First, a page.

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Rubicon’s Access Control Library

Our advertisement management platform, REVV, makes it easy for thousands of our customers to interact with our ad servers.

Rubicon’s advertisement management platform, REVV, makes it easy for thousands of our customers to interact with our ad servers. Each of our customers use REVV in their own way, using different tools, accessing different resources, via different interfaces. To accommodate this diverse set of needs, we developed a single access control library (ACL) and accompanying interface to organize users and resources into groups to make it easier to manage this complicated system.

Early in REVV’s development we realized that simply associating software credentials to users wasn’t going to scale well, with sometimes hundreds of new users being added each week. So we decided to tackle the problem with standard ACL techniques, but with a little bit of creative user interface flair.

Objects:
Users, Roles, Resources, CRUD (Create, Read, Update, Delete) settings

Relationships:
Users HAVE Roles
Roles HAVE Resources with CRUD settings
Users HAVE overridden Resources with CRUD settings

Every section of our code is either enabled of disabled by a Resource + CRUD setting. For instance, when a user saves a campaign, we check to see if they have proper privileges to the “Campaign” resource, and that their “Update” CRUD setting is enabled. Only then do we allow the save action to proceed successfuly.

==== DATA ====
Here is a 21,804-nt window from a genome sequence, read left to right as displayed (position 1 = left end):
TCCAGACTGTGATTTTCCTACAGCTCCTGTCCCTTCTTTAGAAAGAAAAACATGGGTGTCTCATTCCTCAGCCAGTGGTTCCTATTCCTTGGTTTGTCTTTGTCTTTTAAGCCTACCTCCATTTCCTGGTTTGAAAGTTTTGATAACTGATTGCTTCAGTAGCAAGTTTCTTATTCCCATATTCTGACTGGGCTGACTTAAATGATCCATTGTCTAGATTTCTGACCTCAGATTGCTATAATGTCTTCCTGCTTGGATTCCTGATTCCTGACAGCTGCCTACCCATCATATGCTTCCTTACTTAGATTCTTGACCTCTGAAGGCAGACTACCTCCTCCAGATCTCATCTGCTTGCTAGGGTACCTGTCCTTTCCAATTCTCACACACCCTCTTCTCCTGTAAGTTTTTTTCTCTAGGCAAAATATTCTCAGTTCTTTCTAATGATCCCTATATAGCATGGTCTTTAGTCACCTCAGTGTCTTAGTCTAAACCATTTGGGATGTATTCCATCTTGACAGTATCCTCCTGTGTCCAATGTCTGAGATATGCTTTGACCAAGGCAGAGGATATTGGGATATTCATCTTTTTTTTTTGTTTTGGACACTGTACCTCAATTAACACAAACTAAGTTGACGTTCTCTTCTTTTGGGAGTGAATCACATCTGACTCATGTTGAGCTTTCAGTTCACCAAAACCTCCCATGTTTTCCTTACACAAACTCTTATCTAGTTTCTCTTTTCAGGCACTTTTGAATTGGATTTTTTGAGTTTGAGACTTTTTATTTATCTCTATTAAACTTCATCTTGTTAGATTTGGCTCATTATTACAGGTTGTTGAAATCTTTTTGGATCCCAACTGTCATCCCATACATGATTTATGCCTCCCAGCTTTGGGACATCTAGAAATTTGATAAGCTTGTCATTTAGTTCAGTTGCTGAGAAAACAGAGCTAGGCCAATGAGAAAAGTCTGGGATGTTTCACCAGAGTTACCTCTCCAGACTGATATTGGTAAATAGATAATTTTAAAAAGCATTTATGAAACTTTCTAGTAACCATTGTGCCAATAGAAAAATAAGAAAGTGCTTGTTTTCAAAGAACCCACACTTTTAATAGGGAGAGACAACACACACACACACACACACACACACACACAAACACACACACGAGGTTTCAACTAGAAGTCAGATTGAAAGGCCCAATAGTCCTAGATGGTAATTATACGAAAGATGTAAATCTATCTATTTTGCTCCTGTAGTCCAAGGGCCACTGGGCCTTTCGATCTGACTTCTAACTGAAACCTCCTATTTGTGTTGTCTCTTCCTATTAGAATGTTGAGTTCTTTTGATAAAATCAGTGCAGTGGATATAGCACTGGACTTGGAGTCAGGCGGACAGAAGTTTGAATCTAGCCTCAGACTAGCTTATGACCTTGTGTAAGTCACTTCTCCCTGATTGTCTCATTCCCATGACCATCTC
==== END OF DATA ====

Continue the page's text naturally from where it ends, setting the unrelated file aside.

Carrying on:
In addition to CRUD, we also use “View” and “Do”.  These are useful for protecting interfaces and processes with permissions.

Our Edit Resource screen, with available CRUD options.

On our Edit Resource screen, we list available CRUD options for each resource—in the image on the left, only “Do” is allowed. Beneath the options are all the users and roles for this particular resource, with links to edit settings for each on subsequent Edit User or Edit Role screens.

Our Edit Role screen, with permissions settings.

The Edit Role screen shows users falling into a particular role, along with the Resource/CRUD combinations granted by the role. Green checkmarks mean the role grants access; empty checkboxes mean the role doesn’t affect permissions, and a red X means the role explicitly denies the resource—even if another role shared by the user allows it.

Our Edit User Permissions screen, showing the useful Override feature.

On our Edit User Permissions screen we can see what roles a user belongs to and also explicitly add or remove resources for this particular user individually via the Edit User Overrides link, which  overrides any settings inherited from roles.  On the right are the cumulative permissions granted and denied this user by their roles and overrides, with a green check meaning Allowed, a grey dot  Denied, and a red X Explicitly Denied, which is essentially treated the same as Denied.

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